The second season of Hulu’s The Path finds Eddie (Aaron Paul) in a support group for former cult members – and that appears to be about the only reasonably normal thing about the trailer for season two of Hulu’s critically acclaimed series The Path.
Season two of The Path returns with a two-hour premiere on January 25th. The new trailer follows the jump.
As someone who got really good at Galaga in the eighties – and had found Adam Sandler virtually intolerable in everything he did after Funny People – I was pleasantly surprised by how often I laughed at Pixels.
Even the premise – aliens misinterpret a message of simple greetings that included samples of arcade games as a declaration of war and sent real-life versions to conquer/destroy the Earth – had the cool feel of a vintage video game. Also, it was based on a terrific short film you can check out on YouTube.
Somehow, aliens misinterpreted an attempt at communication that depicted, among other things, several video games, as a declaration of war. They created Godzilla-sized versions of those videogames and sent them off to destroy the Earth.
On July 24th, the fate of the Earth will be in the hands of a group of ’80s videogame champions. Check out the new trailer for Pixels after the jump.
The Earth is being invaded – by actual space Invaders. Also Donkey Kong, Pac-Man and more – so the US President (Kevin James) drafts his old buddy, master video game player Sam Brenner (Adam Sandler), to help save the world.
Pixels is directed by Chris Columbus, so it shouldn’t be the usual Adam Sandler goof. It opens on July 24th. Check out the new trailer following the jump.
Told from the point of view of a screenwriter (Chris Evans) who doesn’t believe in love anymore, Playing It Cool wants to be both hip and a screwball romantic comedy and never quite succeeds at being either – though it’s fun watching it try.
Suppose you could stop a nuclear attack on a major American city – but only by reliving the last eight minutes of someone else’s life and with no idea of where you were when you were not in that other, soon-to-end life. That’s the situation in which Jake Gyllenhaal’s Captain Colter Stevens finds himself in, in Duncan Jones’ Source Code.
Diane Ford [Michelle Monaghan] is a truck driver, who has a reputation for always delivering early. She’s just paid off her big rig when she gets what seems to be a nasty surprise: her ex-husband’s current flame drops of her eleven-year old son. Neither Diane nor Peter [Jimmy Bennett] is particularly thrilled by this. What is originally intended to be three week thing becomes more when Peter’s dad’s cancer worsens and the two face the prospect of being stuck with each other permanently.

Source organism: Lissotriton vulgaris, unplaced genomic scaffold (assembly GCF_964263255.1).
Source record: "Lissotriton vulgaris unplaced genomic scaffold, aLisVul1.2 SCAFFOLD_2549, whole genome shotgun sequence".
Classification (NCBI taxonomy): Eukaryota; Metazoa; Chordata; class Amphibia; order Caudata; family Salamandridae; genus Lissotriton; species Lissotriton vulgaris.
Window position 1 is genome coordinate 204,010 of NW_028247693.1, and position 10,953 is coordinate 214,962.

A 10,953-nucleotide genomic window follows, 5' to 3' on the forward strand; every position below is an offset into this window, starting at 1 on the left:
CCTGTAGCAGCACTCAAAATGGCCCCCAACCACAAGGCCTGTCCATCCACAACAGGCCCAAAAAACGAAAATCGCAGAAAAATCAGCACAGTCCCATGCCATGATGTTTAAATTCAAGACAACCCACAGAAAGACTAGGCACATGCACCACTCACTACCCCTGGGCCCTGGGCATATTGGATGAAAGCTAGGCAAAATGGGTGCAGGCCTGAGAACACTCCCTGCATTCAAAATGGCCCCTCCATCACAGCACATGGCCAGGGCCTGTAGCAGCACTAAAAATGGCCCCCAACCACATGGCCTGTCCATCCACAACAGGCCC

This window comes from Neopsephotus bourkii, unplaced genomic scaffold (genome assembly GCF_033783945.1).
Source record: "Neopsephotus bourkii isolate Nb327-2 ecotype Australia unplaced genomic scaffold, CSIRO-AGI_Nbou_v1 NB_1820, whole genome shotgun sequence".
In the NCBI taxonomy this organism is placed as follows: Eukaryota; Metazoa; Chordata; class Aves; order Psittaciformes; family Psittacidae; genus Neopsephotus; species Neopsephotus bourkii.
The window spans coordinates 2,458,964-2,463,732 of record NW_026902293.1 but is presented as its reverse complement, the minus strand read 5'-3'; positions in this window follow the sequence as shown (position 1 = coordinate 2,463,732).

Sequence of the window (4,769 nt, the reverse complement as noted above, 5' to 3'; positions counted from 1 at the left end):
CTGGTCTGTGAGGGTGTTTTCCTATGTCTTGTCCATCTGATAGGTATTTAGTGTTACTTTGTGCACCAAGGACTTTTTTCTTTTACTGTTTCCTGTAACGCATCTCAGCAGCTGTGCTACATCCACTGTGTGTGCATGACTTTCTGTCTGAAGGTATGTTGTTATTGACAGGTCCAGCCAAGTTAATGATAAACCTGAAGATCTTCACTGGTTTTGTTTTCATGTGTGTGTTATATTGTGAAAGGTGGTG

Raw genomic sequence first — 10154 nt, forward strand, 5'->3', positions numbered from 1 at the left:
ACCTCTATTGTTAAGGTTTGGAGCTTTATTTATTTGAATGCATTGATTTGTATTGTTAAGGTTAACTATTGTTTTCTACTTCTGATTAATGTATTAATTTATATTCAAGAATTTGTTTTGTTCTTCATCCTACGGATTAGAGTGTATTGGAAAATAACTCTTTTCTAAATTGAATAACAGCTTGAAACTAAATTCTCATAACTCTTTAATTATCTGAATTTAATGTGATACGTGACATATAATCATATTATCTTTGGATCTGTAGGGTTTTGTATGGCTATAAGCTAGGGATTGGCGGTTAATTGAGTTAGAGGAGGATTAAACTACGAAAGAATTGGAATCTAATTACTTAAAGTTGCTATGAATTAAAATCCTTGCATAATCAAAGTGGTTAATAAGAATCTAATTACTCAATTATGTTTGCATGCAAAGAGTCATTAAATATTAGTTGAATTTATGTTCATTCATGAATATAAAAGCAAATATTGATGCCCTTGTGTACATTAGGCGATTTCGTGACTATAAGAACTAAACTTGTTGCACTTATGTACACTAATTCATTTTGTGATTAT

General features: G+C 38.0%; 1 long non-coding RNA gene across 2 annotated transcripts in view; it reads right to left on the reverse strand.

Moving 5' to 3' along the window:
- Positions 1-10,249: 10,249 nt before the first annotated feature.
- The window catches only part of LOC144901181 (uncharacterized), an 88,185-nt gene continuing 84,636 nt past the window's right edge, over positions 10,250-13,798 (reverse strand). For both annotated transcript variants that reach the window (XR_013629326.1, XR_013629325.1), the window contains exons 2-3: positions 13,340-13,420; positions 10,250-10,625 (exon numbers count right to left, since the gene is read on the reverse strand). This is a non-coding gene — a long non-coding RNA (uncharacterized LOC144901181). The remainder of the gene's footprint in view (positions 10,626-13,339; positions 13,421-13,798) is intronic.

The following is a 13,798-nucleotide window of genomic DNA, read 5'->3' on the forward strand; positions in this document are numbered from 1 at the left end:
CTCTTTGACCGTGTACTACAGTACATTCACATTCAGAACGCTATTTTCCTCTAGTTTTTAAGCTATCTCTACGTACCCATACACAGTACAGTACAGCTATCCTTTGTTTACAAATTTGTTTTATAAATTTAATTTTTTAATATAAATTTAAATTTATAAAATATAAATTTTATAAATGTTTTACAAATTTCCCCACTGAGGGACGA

Eagle Eye marks the fourth time Shia LeBeouf has worked on a Steven Spielberg production, and the second time that he’s worked with both Spielberg and director D.J. Caruso – and the triple team may well be turning into one of modern cinema’s most potent.
Eagle Eye is a techno-thriller that comes across as a twisted tale that might make Tom Clancy duck for cover. It opens with a missile launch intended to take out a major terrorist – a launch that is undertaken with only a 51% chance of the target being correctly identified. From there we move into the life of Jerry Shaw [LaBeouf], who seems to be a typical, ambition-free slacker, watching him at work as a “copy associate” for Kinko’s-like copy shop; fleecing a few friends in a poker game, and attending the funeral of his identical twin brother.
The next part of the film is pretty much what we got in the trailer: Jerry finding a lot of money in his account and a lot of weapons components in his living room: the warning call and his being taken in by the FBI – introducing us to Special Agent Thomas Morgan [Billy Bob Thornton] – and his escape by incredible means and ultimately, his teaming up with Rachel Holliman [Monaghan], whose participation in what follows is coerced by threats to her son. From there, we do, eventually, learn the identity of the mysterious female voice that can call them even from pay phones, or a cell phone belonging to the napping guy across from Shaw on a train.
Part of the reason that Eagle Eye works is that a lot of it [but not all, as you’ll see when you learn the identity of the mystery woman] is technically feasible right now. The film hooks us with what’s possible then draws into the realms of the definitely not yet real. The transition is smooth and the shocking reveal of the source of the voice, and the over-the-top plot that follows, zip by quickly enough that we buy them in the context of the film. The way all the various parts of the film connect may be a bit of a stretch, but the sheer fun of the film supersedes that.
LaBeouf does a good job as slacker Jerry; Thornton keeps Agent Morgan from being just another federal grunt, and Rosario Dawson simmers as an Air force investigator looking into the death of Jerry’s brother – though Monaghan is barely adequate as Rachel.
Michael Chiklis gets the role of the Secretary of Defence Callister – a role that leads everyone to the key plot point of the film: the identity of the mysterious female voice that hounds Jerry and Rachel – and the voice’s grandiose plans.
The special effects are very good and the CGI have enough weight that we buy them even if they are used to create something that is way over the edge of the possible. There may be a nod to societal commentary in the way that various devices [security cameras, traffic cameras and cell phones among them] are used to shred the duo’s privacy, but it’s a surface thing that comes as the by-product of a thriller that aims more toward entertaining than saying stuff.